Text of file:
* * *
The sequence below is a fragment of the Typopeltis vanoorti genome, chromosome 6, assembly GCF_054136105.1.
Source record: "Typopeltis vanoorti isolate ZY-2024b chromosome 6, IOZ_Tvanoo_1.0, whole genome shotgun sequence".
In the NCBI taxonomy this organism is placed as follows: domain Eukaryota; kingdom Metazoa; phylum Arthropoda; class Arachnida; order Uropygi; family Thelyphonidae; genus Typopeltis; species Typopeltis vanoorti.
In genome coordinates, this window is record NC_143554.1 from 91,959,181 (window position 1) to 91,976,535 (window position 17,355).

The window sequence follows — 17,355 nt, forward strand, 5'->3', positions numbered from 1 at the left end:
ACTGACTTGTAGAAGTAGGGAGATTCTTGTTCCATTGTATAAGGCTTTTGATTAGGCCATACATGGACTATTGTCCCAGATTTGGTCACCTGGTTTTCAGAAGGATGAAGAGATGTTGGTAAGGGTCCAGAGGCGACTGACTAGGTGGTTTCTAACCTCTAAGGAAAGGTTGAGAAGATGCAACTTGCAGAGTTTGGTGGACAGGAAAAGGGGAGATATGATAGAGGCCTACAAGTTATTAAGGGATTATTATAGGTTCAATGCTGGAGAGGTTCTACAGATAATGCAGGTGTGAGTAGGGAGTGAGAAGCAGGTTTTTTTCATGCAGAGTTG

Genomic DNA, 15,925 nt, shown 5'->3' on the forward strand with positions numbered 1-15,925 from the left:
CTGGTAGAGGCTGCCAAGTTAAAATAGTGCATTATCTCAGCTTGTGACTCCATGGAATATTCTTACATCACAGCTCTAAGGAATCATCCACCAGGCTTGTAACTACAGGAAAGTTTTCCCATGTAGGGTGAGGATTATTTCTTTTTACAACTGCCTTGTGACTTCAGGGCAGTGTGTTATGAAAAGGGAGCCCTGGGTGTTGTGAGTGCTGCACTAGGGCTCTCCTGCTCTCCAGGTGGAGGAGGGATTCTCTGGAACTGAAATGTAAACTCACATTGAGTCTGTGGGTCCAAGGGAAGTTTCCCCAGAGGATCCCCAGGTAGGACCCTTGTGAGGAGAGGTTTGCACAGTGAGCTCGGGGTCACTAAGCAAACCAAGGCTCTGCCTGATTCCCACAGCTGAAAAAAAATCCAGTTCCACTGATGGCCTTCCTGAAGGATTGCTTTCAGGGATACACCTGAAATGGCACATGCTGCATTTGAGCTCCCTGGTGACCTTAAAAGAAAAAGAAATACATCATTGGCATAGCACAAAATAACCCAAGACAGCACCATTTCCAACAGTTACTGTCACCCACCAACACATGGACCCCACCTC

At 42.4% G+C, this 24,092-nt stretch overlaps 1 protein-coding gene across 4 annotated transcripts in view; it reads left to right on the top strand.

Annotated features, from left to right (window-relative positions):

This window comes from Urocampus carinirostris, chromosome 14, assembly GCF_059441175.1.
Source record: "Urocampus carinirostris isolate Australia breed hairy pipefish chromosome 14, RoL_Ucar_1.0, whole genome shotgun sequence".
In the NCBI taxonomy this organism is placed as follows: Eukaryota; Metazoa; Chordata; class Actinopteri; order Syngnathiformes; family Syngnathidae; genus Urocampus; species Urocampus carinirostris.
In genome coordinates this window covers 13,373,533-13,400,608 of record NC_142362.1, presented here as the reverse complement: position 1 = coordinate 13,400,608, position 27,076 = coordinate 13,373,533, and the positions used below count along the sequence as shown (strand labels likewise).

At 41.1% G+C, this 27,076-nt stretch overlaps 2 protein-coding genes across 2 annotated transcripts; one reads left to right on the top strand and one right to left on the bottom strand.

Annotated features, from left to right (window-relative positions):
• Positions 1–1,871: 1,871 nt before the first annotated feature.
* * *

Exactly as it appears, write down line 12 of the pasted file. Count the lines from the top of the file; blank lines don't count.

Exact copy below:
Source record: "Urocampus carinirostris isolate Australia breed hairy pipefish chromosome 14, RoL_Ucar_1.0, whole genome shotgun sequence".